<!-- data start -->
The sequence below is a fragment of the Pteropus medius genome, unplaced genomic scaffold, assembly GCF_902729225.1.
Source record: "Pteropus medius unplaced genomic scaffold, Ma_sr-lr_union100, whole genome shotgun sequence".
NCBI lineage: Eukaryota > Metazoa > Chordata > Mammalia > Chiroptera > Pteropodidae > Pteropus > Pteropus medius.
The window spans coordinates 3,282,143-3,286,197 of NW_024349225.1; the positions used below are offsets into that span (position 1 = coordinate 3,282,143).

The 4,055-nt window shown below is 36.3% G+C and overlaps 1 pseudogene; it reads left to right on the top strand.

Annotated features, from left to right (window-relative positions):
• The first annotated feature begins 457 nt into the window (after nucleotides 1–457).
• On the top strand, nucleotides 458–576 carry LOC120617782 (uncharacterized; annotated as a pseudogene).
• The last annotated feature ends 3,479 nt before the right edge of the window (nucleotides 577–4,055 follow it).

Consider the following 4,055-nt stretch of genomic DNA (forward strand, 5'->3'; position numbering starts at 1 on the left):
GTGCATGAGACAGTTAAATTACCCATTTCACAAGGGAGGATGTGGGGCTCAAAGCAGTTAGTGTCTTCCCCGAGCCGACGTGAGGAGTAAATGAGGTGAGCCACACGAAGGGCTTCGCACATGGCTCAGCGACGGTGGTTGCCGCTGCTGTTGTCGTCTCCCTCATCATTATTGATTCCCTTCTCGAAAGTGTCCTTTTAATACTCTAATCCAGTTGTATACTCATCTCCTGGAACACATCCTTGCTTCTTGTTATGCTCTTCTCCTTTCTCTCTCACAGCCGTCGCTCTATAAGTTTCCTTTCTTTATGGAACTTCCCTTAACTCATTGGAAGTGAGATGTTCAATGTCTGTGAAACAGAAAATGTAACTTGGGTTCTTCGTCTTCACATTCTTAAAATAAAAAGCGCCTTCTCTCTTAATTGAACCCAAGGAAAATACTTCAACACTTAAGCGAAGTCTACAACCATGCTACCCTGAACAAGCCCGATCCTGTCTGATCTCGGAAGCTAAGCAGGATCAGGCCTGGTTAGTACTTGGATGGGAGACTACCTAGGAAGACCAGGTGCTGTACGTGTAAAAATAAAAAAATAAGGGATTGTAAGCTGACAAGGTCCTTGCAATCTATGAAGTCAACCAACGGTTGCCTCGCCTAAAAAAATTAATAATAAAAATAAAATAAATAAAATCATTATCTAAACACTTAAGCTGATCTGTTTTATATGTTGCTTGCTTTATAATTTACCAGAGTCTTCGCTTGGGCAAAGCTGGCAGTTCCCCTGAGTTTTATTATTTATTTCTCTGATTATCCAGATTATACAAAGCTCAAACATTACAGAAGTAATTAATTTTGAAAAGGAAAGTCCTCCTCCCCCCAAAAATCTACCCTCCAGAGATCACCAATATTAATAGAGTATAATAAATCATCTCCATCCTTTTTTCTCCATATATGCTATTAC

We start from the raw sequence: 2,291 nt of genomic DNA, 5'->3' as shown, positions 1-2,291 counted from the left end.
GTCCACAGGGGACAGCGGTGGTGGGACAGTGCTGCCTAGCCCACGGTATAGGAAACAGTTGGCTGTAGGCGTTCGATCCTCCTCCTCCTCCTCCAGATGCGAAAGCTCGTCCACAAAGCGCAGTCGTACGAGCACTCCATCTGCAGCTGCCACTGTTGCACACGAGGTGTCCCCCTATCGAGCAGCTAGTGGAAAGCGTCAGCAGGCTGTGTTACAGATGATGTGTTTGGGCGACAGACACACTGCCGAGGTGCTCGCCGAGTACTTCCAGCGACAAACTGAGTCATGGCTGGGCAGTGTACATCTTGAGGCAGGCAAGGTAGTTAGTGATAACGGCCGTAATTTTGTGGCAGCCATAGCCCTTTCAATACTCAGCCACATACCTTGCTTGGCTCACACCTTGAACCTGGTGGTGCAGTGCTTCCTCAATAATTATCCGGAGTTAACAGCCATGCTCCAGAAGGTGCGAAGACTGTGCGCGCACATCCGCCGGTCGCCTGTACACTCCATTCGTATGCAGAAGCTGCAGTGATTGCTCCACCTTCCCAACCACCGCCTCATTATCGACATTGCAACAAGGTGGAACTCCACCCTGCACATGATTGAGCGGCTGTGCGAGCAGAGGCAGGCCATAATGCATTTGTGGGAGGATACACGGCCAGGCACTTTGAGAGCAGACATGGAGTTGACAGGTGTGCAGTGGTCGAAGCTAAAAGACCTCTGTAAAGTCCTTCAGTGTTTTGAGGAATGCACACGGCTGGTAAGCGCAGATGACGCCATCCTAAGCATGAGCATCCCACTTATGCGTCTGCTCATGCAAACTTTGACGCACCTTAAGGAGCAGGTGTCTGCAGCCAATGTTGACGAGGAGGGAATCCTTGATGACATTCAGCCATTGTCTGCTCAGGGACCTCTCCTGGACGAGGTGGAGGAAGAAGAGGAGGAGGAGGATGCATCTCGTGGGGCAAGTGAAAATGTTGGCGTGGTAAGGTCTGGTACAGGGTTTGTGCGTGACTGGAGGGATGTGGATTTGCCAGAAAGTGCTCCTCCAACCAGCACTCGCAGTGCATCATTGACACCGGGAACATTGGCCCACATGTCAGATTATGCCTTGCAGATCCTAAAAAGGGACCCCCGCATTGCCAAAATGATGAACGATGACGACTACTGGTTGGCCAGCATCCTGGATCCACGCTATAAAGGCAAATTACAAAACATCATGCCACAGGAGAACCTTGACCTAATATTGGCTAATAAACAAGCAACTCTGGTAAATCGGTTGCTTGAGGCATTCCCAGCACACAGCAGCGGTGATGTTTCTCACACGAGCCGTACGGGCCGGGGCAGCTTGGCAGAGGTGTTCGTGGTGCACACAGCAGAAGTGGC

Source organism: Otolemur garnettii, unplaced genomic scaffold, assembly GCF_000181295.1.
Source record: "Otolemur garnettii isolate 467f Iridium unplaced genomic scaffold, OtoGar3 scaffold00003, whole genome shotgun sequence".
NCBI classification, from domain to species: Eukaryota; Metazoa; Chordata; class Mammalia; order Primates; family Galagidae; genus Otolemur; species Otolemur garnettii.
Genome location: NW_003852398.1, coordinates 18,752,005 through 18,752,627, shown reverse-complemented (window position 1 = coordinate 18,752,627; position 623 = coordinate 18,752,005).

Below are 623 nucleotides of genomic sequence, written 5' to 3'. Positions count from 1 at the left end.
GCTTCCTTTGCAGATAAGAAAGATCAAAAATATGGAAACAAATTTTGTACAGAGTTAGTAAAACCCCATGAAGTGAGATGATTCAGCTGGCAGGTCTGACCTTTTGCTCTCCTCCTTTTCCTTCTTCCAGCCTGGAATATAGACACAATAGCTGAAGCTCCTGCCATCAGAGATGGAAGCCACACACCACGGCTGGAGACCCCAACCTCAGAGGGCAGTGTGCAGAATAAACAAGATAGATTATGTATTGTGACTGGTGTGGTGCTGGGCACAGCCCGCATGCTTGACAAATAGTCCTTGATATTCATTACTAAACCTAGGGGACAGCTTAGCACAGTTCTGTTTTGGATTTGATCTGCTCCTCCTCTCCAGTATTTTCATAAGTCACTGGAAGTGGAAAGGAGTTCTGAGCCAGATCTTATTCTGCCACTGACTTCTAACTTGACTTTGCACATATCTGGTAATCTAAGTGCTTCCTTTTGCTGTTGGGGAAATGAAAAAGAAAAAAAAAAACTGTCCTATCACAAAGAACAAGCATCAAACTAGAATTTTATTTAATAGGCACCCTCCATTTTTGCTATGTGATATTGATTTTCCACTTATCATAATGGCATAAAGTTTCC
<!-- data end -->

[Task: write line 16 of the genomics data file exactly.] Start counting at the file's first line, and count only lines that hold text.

NCBI classification, from domain to species: Eukaryota; Metazoa; Chordata; class Mammalia; order Primates; family Galagidae; genus Otolemur; species Otolemur garnettii.